We must now turn to the practice of dissection and the training of surgeons. In the regulation which I quoted, Emperor Frederick II specified the importance of learning human anatomy. He implemented this in 1238, albeit rather weakly, with a directive that a corpse was to be dissected at Salerno every five years in the presence of the physicians and surgeons (8). Dissection was begun at Bologna in about 1270, and the first mention of a post-mortem examination occurred in 1302. This was a judicially ordered inquiry into a possible murder. However, dissection for the purpose of teaching anatomy soon followed. Public dissection may have been begun by Mondino of Luzzi (1276-1328) as early as 1306, and based on these dissections, he published his Anathomia for his students in 1316 (2, 19).
A statute of Montpellier of 1340 provided for a human dissection to be performed every two years. In 1376 dissection received royal sanction at Montpellier. Condemned criminals were to be furnished to the school after, they had been executed. The fact that this order had to be repeated several times suggests that the king favored the practice and also that at a lower, presumably ecclesiastic level, it was being resisted (4, 5). No dissection was performed at Paris during the 14th century, the first one having been recorded in 1407: This, like the first dissection at Bologna, was ordered in the hope of determining the cause of death (of a bishop), rather than for the teaching of anatomy (3).
The practice of the monastic healers had made no distinction between medicine and surgery. The separation of surgeons from physicians came about in the 13th century. Whether surgeons were trained in a university or learned entirely as apprentices, they did obtain some practical knowledge. In this they differed from the physicians, whose education, with some possible exceptions such as at Montpellier, was almost entirely in theory, following upon a foundation in rhetoric, astrology and philosophy. Generally physicians also had to take clerical vows of at least a minor degree. Perhaps because of strict adherence to the Papal edicts which prohibited clerics from performing surgery, this discipline was not taught at Paris during the 13th and 14th centuries. The ostracism of surgery from the University of Paris influenced universities which were modeled after it, such as Oxford and Cambridge. In universities in which surgical training was provided, such as Montpellier, Bologna, and Padua, this was conducted separately from the education of physicians (3, 10). There is no information about the length of the surgical apprenticeships, but they undoubtedly were at least as long as those of the barber-surgeons, which in France required four years. If a surgeon wished to become a physician, besides the usual qualifications, he had to swear that he no longer would practice surgery (20, 21).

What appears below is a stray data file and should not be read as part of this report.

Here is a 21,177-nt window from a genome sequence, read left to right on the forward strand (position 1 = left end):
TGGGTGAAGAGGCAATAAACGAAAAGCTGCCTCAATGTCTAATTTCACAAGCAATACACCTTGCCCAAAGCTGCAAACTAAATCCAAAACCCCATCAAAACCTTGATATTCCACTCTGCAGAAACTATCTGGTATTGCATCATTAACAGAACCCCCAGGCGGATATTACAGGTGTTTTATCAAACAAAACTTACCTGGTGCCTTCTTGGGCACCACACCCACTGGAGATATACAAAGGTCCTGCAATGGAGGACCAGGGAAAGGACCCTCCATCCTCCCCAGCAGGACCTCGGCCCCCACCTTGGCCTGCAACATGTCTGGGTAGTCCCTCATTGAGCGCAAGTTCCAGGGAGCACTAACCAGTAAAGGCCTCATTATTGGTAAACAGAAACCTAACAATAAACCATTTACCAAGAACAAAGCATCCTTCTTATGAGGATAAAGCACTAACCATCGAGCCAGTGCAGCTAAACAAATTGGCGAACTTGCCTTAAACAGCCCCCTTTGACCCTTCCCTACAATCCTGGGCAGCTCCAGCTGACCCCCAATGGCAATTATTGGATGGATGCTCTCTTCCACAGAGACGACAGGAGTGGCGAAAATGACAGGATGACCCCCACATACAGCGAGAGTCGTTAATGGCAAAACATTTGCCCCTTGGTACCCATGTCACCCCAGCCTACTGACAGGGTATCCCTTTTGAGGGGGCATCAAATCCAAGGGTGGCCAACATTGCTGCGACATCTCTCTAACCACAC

The first surgical organization, called the College of Saints Cosmas and Damian, was founded in Paris in 1258. Examination of surgeons became mandatory in Paris in 1311, but in Montpellier not until 1399. In Paris the examiners were masters of the College, and in Montpellier they were masters of the university faculty. The surgeons obtained permission in the 14th century to wear a long robe in imitation of the physicians. They increasingly restricted their practices to major procedures, such as extracting bladder stones, couching cataracts, and performing amputations (20). The College of Saints Cosmas and Damian was incorporated as a faculty of the University of Paris in 1416, but surgeons were not permitted to attend lectures of the medical faculty until twenty years later. Even then they could not obtain a medical degree without relinquishing their surgical practices. That the proximity of surgeons still caused the physicians anxiety was shown in 1466 when the faculty demanded that the surgeons take an oath that they would not prescribe medicines. The surgeons refused to promise not to act as physicians, and this jurisdictional dispute lasted sixty years. On the other hand, there is no indication that physicians had to be discouraged from practicing surgery.